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The Spark of Life

       Science
The final part reveals how our knowledge of cells has brought us to the brink of one of the most important moments in history. Scientists are close to repeating what has happened only once in four billion years - the creation of a new life form.
Series: The Cell

New Dawn

       Science
The series takes place after the extinction of the dinosaurs 65 million years ago and recreates animals of the Cenozoic with computer-generated imagery and animatronics. The first episode starts 49 million years ago, when Earth has fully recovered from the dinosaur extinction and is covered in a mysterious forest. This is a time that the world has almost forgotten - Germany was a hot sweaty jungle, birds ruled the earth and preyed on miniature horses and whales walked on land.
Series: Walking with Prehistoric Beast

Whale Killer

       Science
Moving on to the Late Eocene period 36 million years ago and mammals have prospered and are now the largest creatures on land and sea. This is an era of animals like andrewsarchus, the biggest mammal carnivore ever to walk on land, and the brontotheres, small-brained herbivores. It is in the sea, however, that the most monstrous mammals of all can be found. We follow the fate of a female basilosaurus, a huge serpent-like early whale, but nothing like the gentle filter feeding whales of the 21st century. Four times the length of the great white shark, with jaws to match, she is every inch a killer.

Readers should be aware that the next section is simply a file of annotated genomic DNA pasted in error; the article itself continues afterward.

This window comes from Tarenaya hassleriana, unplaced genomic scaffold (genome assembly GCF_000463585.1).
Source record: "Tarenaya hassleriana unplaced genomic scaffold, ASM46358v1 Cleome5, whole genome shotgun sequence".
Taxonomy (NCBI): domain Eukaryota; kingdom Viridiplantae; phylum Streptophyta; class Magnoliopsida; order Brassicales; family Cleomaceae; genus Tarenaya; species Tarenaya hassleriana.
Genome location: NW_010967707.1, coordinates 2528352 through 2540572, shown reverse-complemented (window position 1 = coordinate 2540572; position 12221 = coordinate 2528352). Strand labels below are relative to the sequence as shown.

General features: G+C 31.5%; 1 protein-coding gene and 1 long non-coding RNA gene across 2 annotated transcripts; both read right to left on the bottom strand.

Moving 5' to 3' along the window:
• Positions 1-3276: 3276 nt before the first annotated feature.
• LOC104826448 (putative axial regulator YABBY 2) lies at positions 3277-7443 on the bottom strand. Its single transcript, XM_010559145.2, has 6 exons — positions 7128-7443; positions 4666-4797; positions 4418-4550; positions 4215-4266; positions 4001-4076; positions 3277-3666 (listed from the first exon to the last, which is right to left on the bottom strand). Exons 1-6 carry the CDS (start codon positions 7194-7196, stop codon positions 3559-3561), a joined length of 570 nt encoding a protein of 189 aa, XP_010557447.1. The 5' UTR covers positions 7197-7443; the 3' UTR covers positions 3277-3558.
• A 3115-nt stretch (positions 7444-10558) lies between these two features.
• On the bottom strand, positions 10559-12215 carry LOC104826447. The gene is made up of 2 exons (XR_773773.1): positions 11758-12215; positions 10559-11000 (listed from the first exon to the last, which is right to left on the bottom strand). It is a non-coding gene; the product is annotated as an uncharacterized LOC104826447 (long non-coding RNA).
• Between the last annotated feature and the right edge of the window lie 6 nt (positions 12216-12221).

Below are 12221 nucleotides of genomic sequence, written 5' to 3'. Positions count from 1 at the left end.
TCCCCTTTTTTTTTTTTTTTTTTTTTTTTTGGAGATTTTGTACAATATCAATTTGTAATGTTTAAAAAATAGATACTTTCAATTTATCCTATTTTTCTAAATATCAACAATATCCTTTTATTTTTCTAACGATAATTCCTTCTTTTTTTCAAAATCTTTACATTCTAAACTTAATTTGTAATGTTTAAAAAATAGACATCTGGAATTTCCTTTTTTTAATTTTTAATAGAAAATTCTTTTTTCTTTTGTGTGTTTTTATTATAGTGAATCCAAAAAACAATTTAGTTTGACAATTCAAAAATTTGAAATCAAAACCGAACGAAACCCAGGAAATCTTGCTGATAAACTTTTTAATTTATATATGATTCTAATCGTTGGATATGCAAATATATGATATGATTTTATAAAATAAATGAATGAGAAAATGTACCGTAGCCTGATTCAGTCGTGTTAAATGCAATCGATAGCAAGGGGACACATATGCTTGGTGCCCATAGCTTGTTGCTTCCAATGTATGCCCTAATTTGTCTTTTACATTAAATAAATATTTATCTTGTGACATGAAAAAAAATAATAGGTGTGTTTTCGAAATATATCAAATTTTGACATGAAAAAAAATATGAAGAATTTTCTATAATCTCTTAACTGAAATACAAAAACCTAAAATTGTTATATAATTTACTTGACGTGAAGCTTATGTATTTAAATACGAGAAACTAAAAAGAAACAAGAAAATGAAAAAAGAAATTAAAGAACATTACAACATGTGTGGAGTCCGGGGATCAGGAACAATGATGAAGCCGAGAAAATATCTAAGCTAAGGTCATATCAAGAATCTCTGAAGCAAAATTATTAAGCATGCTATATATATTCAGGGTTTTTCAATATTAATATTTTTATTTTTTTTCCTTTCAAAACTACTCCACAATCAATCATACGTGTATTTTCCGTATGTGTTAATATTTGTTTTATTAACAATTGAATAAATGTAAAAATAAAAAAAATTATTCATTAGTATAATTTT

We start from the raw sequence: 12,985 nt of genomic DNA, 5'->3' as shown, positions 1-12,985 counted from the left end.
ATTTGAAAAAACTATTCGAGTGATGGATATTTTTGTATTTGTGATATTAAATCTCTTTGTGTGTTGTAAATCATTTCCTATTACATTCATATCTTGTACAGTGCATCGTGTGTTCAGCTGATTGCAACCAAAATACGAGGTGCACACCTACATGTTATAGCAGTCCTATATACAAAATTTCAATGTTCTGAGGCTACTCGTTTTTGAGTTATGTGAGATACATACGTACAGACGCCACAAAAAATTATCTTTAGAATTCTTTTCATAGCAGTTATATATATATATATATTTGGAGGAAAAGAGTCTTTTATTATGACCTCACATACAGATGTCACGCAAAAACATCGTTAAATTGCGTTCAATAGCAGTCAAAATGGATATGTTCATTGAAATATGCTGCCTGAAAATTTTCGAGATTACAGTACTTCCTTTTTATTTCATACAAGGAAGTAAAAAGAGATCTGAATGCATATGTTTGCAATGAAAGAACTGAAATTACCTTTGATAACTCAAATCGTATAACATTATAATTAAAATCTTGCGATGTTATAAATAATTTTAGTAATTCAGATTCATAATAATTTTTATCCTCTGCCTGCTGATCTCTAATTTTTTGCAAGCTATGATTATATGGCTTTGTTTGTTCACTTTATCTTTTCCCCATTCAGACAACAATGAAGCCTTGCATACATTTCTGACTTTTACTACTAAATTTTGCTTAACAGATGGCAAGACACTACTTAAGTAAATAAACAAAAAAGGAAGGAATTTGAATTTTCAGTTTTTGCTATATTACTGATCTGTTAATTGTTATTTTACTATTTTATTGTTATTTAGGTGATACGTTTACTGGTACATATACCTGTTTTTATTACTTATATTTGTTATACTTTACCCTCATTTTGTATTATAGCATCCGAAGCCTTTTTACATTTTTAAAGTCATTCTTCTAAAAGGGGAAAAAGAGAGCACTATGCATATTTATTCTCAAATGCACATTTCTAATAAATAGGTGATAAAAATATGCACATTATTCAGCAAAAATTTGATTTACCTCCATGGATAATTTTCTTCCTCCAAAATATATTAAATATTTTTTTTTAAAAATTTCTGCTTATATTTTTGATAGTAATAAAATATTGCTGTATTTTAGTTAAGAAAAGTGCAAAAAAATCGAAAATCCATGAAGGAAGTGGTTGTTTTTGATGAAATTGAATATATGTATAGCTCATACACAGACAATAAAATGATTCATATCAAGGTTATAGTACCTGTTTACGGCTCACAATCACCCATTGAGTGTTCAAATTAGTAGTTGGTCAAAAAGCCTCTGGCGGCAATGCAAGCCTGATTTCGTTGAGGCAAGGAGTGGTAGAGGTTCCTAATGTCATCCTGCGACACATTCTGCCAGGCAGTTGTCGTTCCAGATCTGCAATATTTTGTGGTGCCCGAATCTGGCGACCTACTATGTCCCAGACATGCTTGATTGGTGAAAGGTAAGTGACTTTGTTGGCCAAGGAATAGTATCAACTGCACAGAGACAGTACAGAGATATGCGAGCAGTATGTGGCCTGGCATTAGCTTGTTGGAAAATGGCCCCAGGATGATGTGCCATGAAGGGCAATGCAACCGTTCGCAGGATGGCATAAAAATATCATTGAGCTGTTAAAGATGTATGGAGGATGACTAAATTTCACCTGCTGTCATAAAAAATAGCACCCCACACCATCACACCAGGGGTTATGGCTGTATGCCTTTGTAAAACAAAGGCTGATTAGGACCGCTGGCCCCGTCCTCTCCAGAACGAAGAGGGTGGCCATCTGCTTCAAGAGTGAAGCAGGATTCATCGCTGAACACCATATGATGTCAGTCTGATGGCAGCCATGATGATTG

Series: Walking with Prehistoric Beast

Land of Giants

       Science
25 million years ago the biggest land mammals of all time, the indricotheres, stalked the Earth. Up to seven metres tall and weighing 15 tonnes, adults were too big to be eaten by any predator of the time. Only in the first few years of its life was indricotheres vulnerable. The programme follows the fate of a calf from his traumatic birth to see whether it can survive droughts, killer hogs and hyaenodon - a predator the size of a rhino with jaws that could crush a rock.
Series: Walking with Prehistoric Beast

Next of Kin

       Science
Moving on to Ethiopia 3.2 million years ago, we witness the beginnings of mankind via a group of australopithecus - a type of ape which, like us, walks upright on two legs. But unlike us, these early members of the human family weren't predators, they were prey. Things get worse for the group as they are hunted by a sabre-tooth cat called dinofelis and fall victim to other dangers such as malaria, rival australopithecus and a rampaging 14-tonne deinotherium.
Series: Walking with Prehistoric Beast
Science and Islam
Science and Islam

   2017    History
Woody Allen A Documentary
Woody Allen A Documentary

   2011    History
The Last Dance
The Last Dance

   2020    Culture
Out of the Cradle
Out of the Cradle

   2019    History
The Story of Maths
The Story of Maths

   2008    Science
Top Gear
Top Gear

   2012    Technology